Attended the private view of the “In Living Colour” exhibition at the Grant Bradley Gallery in Bristol tonight.
I exhibit two known paintings from this site “Golden Gown” and “The Prestige”. It was also the occasion to exhibit some short 15 min liquitex drawings (set out in an earlier post below)
I was delighted to win the prize in this category. The pictures, again, are below:
Liquitex on paper
The Bristol Art Prize is an art competition currently running in the city. Artist entrants are being allocated parts of the city to paint and present for selection in an exhibition to be held in the old court buildings; the Guildhall.
Working in the old city in the centre I was intrigued to find what landmark I had been allocated to paint…
I was introduced to a part of Bristol’s old port where the city centre’s floating harbour meets the Cumberland basin at the river Avon: Junction Lock.
This, my first landscape for a while, and more in the style of an abbreviated oil sketch is “Through Junction Lock”.
We were let loose with new “liquitex” pens in class last week. Some interesting results. These were 15 mins drawings in 5 colours
I am intending to exhibit some at the forthcoming “In Living Colour”exhibition at the Grant Bradley gallery in Bristol this August.
My last post was of Steve Tyrrell ahead of the 3 peaks challenge… We attempt this in 6 days time now.
For posterity he has been committed to canvas
I am doing the 3 peaks challenge next month, (climbing Ben Nevis, Scafell Pike and Mount Snowdon – the three highest mountains in Scotland, England and Wales – in 24 hours!) with a group of friends for charity.
This is our guide and guru Steve Tyrrell captured in a moment of meditation before doing Snowdon (twice) this weekend in preparation…
This is an oil sketch of one of my fellow life drawing colleagues, Penny.
Occasionally you get a boring back view and decide to sketch those around you – the pencil sketch from which this is derived, is below.
Me … 3 sessions pushing oil around and glazing/thinning with poppy oil.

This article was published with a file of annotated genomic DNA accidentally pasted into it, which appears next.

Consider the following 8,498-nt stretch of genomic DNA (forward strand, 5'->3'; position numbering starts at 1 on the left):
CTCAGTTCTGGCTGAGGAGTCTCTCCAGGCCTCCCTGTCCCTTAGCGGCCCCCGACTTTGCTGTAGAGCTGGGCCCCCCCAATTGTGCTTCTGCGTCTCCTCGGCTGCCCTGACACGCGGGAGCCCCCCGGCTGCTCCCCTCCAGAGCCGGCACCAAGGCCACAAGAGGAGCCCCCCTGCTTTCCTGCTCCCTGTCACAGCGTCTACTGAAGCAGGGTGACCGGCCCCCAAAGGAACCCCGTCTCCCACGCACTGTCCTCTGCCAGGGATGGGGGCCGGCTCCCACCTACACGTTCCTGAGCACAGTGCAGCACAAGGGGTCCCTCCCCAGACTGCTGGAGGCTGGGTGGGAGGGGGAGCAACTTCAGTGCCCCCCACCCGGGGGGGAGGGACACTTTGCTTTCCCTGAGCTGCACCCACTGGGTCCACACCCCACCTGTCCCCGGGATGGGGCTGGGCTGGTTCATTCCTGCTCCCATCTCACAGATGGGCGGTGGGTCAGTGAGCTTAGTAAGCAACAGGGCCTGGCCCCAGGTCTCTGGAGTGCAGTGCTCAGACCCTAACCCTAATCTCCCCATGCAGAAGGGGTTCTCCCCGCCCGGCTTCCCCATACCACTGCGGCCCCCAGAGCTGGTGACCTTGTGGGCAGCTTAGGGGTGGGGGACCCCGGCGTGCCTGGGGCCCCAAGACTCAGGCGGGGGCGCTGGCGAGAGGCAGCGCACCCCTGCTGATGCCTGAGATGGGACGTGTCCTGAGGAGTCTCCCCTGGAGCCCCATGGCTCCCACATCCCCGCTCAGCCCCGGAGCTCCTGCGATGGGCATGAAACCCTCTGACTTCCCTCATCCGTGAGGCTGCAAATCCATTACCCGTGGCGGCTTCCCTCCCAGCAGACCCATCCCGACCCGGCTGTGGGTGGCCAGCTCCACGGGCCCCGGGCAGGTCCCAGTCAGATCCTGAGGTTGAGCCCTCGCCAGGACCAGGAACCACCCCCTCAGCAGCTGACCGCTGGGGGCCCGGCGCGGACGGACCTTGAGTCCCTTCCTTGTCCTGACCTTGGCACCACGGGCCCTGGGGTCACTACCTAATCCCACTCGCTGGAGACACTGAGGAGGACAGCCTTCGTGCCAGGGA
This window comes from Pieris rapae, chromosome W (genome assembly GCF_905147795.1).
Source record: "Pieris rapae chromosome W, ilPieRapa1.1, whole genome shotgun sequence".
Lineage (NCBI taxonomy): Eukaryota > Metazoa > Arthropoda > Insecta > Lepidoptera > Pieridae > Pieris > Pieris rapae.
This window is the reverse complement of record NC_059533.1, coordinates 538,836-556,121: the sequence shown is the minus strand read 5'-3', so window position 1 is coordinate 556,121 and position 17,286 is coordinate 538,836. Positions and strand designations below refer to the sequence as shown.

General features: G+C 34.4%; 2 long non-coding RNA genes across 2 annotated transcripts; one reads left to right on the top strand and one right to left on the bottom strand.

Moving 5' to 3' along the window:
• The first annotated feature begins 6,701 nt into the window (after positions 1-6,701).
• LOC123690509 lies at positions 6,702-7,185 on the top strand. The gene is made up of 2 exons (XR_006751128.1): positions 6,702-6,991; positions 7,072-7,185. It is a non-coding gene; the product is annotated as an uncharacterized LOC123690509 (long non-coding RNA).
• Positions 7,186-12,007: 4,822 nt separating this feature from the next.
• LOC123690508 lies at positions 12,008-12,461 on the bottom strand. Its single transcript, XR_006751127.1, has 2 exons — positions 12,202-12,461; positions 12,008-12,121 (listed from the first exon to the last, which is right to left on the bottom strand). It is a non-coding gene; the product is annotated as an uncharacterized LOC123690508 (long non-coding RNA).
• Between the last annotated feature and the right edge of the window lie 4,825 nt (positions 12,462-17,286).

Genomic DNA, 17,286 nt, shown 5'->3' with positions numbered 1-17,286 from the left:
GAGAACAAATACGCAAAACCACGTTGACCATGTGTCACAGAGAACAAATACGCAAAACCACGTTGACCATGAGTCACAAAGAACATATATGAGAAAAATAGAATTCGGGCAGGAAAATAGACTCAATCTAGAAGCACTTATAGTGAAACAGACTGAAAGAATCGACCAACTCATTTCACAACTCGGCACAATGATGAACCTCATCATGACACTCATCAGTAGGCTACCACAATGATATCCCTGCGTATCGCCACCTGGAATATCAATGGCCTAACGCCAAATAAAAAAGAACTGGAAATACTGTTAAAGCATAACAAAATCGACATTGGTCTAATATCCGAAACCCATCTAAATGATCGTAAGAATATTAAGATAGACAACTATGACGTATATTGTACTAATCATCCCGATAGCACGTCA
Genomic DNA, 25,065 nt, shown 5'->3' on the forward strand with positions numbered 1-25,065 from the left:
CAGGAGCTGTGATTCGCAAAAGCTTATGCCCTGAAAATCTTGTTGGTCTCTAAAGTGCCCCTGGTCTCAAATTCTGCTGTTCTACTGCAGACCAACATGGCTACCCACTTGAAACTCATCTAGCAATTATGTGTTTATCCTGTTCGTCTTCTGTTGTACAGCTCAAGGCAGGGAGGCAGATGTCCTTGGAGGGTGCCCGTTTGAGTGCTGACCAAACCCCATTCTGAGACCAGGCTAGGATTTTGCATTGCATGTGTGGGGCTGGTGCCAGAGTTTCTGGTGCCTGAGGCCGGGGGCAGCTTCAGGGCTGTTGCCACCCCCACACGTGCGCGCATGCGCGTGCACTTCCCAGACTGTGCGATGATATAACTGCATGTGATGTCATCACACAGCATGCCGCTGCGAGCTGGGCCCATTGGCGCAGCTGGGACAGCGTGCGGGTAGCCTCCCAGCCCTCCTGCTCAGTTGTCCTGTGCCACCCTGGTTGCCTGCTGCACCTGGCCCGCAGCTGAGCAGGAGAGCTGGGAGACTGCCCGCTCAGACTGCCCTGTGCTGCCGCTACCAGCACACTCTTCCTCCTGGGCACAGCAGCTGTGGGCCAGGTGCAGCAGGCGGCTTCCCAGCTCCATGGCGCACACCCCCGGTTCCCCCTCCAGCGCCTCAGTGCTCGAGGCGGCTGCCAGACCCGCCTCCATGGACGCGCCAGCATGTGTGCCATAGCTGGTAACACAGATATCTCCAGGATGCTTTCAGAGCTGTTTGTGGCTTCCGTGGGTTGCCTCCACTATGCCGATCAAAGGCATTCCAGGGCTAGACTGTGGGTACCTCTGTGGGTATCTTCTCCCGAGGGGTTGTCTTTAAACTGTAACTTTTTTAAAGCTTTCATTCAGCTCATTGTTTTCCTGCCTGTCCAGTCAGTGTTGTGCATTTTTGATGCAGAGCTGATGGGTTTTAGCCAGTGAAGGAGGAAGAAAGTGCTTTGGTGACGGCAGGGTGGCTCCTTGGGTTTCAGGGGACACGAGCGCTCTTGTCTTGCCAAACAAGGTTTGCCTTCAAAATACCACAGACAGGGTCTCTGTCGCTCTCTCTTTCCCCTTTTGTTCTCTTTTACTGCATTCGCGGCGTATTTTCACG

Study Hals, says Sargent, and only when you’ve learnt all you can from him, move on to Velazquez. Hals epitomises that “drawing with a brush” which we see in Sargent. Hals work is formulaic: a limited palette with a focus on tonal accuracy and capturing the gesture. These are the building blocks for Sargent and vital in understanding how he worked.
I tried to go back to such basics with this oil sketch of one of our models, Gustavo. Worked up from a 15 min graphite sketch it is painted wet in wet with a traditional palette, with no effort to hide the brush work. Indeed, the idea is to emphasize and celebrate the limitations of the brush…
Study Hals. I would say I’m just starting the journey…
I’m not sure about iPad painting. There are instantly a number of limitations with it, the main one being (with the sketchbook app I use at least) that the degree of precision available when using a pencil or brush is just not there with the iPad.
But it does offer the excitement and anticipation of a new medium; it is also fun to play with. In any event it is here, and I suspect there will be a lot of iPad masterpieces emerging out there, just proving me wrong.
I will be exhibiting with a number of members of my life drawing group at the Grant Bradley gallery in Bristol.
It is entitled Cornucopia and will be taking place in February 2013.
Check out the site, which has a number of images by the artists.